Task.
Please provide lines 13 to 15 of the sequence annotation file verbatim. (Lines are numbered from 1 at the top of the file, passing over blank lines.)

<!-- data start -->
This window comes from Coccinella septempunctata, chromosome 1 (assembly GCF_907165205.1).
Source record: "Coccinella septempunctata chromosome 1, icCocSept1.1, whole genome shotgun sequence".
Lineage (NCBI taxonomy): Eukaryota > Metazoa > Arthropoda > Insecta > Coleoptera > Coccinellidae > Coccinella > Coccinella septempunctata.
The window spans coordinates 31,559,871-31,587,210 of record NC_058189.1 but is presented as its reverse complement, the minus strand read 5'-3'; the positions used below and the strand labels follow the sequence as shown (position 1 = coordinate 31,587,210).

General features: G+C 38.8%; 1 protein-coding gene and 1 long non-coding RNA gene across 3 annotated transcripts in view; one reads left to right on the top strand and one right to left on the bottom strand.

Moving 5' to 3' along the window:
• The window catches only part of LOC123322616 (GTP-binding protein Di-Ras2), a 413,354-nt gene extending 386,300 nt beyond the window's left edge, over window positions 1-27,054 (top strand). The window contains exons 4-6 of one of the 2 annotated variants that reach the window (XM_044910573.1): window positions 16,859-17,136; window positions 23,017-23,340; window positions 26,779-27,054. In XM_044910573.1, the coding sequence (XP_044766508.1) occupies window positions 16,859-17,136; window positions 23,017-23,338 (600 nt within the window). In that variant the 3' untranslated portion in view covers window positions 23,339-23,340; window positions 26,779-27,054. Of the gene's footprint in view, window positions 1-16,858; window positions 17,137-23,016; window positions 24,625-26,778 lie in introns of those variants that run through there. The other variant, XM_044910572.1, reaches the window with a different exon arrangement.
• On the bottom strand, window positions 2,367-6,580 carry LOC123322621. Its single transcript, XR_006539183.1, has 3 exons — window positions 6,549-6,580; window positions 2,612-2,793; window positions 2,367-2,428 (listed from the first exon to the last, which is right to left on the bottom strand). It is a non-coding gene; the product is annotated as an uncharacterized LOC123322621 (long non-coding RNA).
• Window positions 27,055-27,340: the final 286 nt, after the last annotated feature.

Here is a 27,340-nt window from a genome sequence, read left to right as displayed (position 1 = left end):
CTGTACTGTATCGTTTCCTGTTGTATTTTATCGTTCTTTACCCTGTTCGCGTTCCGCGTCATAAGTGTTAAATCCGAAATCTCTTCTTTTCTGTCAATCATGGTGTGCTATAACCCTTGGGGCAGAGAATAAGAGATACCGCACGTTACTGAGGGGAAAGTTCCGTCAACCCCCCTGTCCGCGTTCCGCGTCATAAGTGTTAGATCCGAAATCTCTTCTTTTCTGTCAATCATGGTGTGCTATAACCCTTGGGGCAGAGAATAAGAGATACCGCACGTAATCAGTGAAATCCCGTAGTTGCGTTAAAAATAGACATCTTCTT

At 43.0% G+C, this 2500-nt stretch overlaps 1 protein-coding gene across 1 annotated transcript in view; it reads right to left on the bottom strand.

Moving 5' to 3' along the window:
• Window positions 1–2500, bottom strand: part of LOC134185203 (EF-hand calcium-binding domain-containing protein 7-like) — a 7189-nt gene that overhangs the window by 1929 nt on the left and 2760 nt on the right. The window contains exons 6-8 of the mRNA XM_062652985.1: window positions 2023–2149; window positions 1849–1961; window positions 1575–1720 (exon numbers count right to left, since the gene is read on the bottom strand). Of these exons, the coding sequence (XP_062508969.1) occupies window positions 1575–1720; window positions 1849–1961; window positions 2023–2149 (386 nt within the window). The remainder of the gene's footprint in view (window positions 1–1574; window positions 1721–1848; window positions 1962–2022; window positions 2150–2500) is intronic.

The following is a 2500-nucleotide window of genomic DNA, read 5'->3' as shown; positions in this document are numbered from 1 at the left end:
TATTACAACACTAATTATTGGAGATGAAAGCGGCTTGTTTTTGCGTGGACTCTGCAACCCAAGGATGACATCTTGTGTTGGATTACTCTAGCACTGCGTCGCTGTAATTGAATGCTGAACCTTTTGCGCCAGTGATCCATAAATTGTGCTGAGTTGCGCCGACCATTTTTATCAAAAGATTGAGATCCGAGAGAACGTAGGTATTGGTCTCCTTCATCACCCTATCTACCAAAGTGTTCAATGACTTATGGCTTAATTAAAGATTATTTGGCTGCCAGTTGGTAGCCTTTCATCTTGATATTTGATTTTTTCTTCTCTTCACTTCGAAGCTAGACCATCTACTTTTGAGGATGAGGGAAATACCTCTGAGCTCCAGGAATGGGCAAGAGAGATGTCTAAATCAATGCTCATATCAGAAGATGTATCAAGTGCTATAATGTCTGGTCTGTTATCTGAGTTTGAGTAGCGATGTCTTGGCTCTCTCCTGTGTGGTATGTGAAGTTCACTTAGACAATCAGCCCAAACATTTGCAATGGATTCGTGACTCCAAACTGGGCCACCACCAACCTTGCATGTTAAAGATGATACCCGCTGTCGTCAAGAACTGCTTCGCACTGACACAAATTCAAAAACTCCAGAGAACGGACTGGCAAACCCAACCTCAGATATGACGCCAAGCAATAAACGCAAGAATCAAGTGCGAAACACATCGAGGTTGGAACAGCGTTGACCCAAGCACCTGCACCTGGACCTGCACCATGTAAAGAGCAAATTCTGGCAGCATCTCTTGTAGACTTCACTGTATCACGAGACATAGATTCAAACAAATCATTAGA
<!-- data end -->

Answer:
Moving 5' to 3' along the window:
• Window positions 1–2500, bottom strand: part of LOC134185203 (EF-hand calcium-binding domain-containing protein 7-like) — a 7189-nt gene that overhangs the window by 1929 nt on the left and 2760 nt on the right. The window contains exons 6-8 of the mRNA XM_062652985.1: window positions 2023–2149; window positions 1849–1961; window positions 1575–1720 (exon numbers count right to left, since the gene is read on the bottom strand). Of these exons, the coding sequence (XP_062508969.1) occupies window positions 1575–1720; window positions 1849–1961; window positions 2023–2149 (386 nt within the window). The remainder of the gene's footprint in view (window positions 1–1574; window positions 1721–1848; window positions 1962–2022; window positions 2150–2500) is intronic.

The following is a 2500-nucleotide window of genomic DNA, read 5'->3' as shown; positions in this document are numbered from 1 at the left end: